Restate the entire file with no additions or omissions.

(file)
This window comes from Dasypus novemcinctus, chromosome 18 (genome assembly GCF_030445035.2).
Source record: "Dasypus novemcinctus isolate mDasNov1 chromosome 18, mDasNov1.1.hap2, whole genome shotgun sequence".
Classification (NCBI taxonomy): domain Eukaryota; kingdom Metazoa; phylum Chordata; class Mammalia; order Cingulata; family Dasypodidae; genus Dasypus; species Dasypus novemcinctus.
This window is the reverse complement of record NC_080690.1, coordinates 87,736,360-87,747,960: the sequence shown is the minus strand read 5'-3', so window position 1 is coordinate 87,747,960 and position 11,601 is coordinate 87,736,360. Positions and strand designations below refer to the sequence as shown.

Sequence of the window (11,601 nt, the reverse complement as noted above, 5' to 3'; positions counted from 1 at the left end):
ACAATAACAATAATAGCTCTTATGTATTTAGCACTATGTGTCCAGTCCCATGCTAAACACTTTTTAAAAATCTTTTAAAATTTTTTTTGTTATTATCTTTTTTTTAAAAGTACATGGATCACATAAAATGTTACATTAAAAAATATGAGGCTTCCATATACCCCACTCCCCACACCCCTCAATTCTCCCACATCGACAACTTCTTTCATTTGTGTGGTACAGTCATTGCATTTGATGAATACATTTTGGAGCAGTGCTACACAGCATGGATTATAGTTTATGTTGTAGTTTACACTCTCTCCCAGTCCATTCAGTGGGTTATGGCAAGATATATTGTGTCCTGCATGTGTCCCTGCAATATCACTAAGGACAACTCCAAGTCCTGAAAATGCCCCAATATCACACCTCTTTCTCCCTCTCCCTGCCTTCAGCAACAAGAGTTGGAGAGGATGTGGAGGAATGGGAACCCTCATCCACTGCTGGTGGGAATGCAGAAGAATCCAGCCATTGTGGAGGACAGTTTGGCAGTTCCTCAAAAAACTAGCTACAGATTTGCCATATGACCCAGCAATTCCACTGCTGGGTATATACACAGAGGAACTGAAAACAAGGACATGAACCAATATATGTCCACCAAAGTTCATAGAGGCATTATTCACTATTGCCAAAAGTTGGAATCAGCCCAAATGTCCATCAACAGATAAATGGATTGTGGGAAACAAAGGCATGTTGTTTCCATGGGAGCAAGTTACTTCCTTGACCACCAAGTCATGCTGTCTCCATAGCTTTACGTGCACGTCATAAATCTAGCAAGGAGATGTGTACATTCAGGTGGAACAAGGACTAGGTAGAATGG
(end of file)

This window comes from Dasypus novemcinctus, chromosome 18 (genome assembly GCF_030445035.2).
Source record: "Dasypus novemcinctus isolate mDasNov1 chromosome 18, mDasNov1.1.hap2, whole genome shotgun sequence".
Classification (NCBI taxonomy): domain Eukaryota; kingdom Metazoa; phylum Chordata; class Mammalia; order Cingulata; family Dasypodidae; genus Dasypus; species Dasypus novemcinctus.
This window is the reverse complement of record NC_080690.1, coordinates 87,736,360-87,747,960: the sequence shown is the minus strand read 5'-3', so window position 1 is coordinate 87,747,960 and position 11,601 is coordinate 87,736,360. Positions and strand designations below refer to the sequence as shown.

Sequence of the window (11,601 nt, the reverse complement as noted above, 5' to 3'; positions counted from 1 at the left end):
ACAATAACAATAATAGCTCTTATGTATTTAGCACTATGTGTCCAGTCCCATGCTAAACACTTTTTAAAAATCTTTTAAAATTTTTTTTGTTATTATCTTTTTTTTAAAAGTACATGGATCACATAAAATGTTACATTAAAAAATATGAGGCTTCCATATACCCCACTCCCCACACCCCTCAATTCTCCCACATCGACAACTTCTTTCATTTGTGTGGTACAGTCATTGCATTTGATGAATACATTTTGGAGCAGTGCTACACAGCATGGATTATAGTTTATGTTGTAGTTTACACTCTCTCCCAGTCCATTCAGTGGGTTATGGCAAGATATATTGTGTCCTGCATGTGTCCCTGCAATATCACTAAGGACAACTCCAAGTCCTGAAAATGCCCCAATATCACACCTCTTTCTCCCTCTCCCTGCCTTCAGCAACAAGAGTTGGAGAGGATGTGGAGGAATGGGAACCCTCATCCACTGCTGGTGGGAATGCAGAAGAATCCAGCCATTGTGGAGGACAGTTTGGCAGTTCCTCAAAAAACTAGCTACAGATTTGCCATATGACCCAGCAATTCCACTGCTGGGTATATACACAGAGGAACTGAAAACAAGGACATGAACCAATATATGTCCACCAAAGTTCATAGAGGCATTATTCACTATTGCCAAAAGTTGGAATCAGCCCAAATGTCCATCAACAGATAAATGGATTGTGGGAAACAAAGGCATGTTGTTTCCATGGGAGCAAGTTACTTCCTTGACCACCAAGTCATGCTGTCTCCATAGCTTTACGTGCACGTCATAAATCTAGCAAGGAGATGTGTACATTCAGGTGGAACAAGGACTAGGTAGAATGG